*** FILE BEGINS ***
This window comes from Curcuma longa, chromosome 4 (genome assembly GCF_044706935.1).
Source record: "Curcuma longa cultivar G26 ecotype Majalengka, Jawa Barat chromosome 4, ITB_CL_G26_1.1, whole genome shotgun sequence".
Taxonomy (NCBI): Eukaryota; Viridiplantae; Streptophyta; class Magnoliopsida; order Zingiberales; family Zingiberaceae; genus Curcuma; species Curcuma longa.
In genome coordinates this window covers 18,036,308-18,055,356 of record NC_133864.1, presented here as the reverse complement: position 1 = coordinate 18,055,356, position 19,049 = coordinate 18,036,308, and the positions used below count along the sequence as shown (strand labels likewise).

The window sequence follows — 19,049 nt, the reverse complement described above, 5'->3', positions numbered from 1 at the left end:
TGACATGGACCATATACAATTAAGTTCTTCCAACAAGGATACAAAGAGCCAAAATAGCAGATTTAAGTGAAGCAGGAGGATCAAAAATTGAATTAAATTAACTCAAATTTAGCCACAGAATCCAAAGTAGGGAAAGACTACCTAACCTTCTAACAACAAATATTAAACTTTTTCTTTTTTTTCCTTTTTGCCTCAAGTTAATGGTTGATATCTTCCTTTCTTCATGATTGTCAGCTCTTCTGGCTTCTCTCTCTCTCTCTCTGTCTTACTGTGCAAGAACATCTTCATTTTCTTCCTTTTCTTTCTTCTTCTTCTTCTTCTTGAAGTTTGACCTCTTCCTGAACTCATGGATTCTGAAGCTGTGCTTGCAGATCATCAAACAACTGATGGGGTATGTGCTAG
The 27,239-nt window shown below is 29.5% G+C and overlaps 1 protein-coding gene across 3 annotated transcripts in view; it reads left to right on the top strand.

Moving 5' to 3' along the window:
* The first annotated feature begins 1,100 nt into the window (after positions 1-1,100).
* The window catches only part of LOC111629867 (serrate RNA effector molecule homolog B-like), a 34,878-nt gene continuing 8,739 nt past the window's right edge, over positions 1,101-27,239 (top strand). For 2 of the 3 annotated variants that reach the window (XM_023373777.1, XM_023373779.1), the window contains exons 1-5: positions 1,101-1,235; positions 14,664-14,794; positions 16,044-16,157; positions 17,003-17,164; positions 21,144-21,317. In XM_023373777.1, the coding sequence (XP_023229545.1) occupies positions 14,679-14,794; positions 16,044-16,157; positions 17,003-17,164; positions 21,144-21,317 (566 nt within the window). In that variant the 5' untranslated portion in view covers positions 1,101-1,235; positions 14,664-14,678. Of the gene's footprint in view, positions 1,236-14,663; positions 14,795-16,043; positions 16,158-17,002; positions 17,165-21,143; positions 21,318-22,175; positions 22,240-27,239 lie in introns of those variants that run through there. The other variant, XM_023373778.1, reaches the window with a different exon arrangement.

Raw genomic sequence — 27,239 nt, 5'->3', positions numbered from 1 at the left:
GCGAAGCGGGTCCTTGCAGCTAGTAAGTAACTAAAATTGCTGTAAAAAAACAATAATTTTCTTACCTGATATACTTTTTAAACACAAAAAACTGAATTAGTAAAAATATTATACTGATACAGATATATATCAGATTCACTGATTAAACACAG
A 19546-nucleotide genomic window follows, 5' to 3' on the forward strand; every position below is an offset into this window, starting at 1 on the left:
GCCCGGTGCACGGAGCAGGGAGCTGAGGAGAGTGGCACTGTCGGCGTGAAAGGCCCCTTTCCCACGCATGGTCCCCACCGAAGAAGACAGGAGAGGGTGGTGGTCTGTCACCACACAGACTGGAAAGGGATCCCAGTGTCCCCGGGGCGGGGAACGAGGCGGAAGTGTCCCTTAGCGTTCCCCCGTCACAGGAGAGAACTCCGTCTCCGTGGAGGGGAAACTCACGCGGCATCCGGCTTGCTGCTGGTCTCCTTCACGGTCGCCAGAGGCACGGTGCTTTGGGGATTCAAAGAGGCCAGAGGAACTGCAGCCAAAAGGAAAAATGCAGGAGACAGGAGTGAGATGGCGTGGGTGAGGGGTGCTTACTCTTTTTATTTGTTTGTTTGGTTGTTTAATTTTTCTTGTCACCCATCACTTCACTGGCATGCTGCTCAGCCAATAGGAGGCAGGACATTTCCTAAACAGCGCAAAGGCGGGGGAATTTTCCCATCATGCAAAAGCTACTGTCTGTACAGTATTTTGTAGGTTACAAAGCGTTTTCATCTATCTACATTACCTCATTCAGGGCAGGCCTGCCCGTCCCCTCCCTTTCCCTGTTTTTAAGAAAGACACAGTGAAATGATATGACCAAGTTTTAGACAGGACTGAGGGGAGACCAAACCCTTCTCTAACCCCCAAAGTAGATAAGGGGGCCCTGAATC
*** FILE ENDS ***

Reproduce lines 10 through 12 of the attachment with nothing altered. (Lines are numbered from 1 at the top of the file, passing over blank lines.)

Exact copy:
* The window catches only part of LOC111629867 (serrate RNA effector molecule homolog B-like), a 34,878-nt gene continuing 8,739 nt past the window's right edge, over positions 1,101-27,239 (top strand). For 2 of the 3 annotated variants that reach the window (XM_023373777.1, XM_023373779.1), the window contains exons 1-5: positions 1,101-1,235; positions 14,664-14,794; positions 16,044-16,157; positions 17,003-17,164; positions 21,144-21,317. In XM_023373777.1, the coding sequence (XP_023229545.1) occupies positions 14,679-14,794; positions 16,044-16,157; positions 17,003-17,164; positions 21,144-21,317 (566 nt within the window). In that variant the 5' untranslated portion in view covers positions 1,101-1,235; positions 14,664-14,678. Of the gene's footprint in view, positions 1,236-14,663; positions 14,795-16,043; positions 16,158-17,002; positions 17,165-21,143; positions 21,318-22,175; positions 22,240-27,239 lie in introns of those variants that run through there. The other variant, XM_023373778.1, reaches the window with a different exon arrangement.

Raw genomic sequence — 27,239 nt, 5'->3', positions numbered from 1 at the left:
GCGAAGCGGGTCCTTGCAGCTAGTAAGTAACTAAAATTGCTGTAAAAAAACAATAATTTTCTTACCTGATATACTTTTTAAACACAAAAAACTGAATTAGTAAAAATATTATACTGATACAGATATATATCAGATTCACTGATTAAACACAG